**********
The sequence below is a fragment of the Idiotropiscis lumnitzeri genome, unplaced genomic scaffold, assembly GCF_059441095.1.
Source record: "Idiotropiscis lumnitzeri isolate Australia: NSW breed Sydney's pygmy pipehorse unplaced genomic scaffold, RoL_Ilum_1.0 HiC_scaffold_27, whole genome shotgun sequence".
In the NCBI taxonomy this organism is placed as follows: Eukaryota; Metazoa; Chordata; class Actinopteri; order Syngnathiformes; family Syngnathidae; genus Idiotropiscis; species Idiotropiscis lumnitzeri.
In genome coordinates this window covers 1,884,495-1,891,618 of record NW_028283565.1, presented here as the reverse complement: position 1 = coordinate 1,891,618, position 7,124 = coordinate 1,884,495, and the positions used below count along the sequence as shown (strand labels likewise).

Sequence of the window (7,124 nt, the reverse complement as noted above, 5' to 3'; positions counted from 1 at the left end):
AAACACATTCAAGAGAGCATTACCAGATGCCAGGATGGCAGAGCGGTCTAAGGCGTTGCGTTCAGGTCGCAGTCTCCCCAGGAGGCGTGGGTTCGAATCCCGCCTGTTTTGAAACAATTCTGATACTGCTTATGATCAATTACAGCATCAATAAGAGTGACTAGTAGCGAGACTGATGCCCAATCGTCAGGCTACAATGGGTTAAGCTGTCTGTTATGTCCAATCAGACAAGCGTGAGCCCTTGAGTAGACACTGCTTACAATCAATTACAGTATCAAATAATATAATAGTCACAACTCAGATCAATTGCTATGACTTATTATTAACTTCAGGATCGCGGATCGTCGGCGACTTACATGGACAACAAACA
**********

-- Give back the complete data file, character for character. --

The sequence below is a fragment of the Idiotropiscis lumnitzeri genome, unplaced genomic scaffold, assembly GCF_059441095.1.
Source record: "Idiotropiscis lumnitzeri isolate Australia: NSW breed Sydney's pygmy pipehorse unplaced genomic scaffold, RoL_Ilum_1.0 HiC_scaffold_27, whole genome shotgun sequence".
In the NCBI taxonomy this organism is placed as follows: Eukaryota; Metazoa; Chordata; class Actinopteri; order Syngnathiformes; family Syngnathidae; genus Idiotropiscis; species Idiotropiscis lumnitzeri.
In genome coordinates this window covers 1,884,495-1,891,618 of record NW_028283565.1, presented here as the reverse complement: position 1 = coordinate 1,891,618, position 7,124 = coordinate 1,884,495, and the positions used below count along the sequence as shown (strand labels likewise).

Sequence of the window (7,124 nt, the reverse complement as noted above, 5' to 3'; positions counted from 1 at the left end):
AAACACATTCAAGAGAGCATTACCAGATGCCAGGATGGCAGAGCGGTCTAAGGCGTTGCGTTCAGGTCGCAGTCTCCCCAGGAGGCGTGGGTTCGAATCCCGCCTGTTTTGAAACAATTCTGATACTGCTTATGATCAATTACAGCATCAATAAGAGTGACTAGTAGCGAGACTGATGCCCAATCGTCAGGCTACAATGGGTTAAGCTGTCTGTTATGTCCAATCAGACAAGCGTGAGCCCTTGAGTAGACACTGCTTACAATCAATTACAGTATCAAATAATATAATAGTCACAACTCAGATCAATTGCTATGACTTATTATTAACTTCAGGATCGCGGATCGTCGGCGACTTACATGGACAACAAACA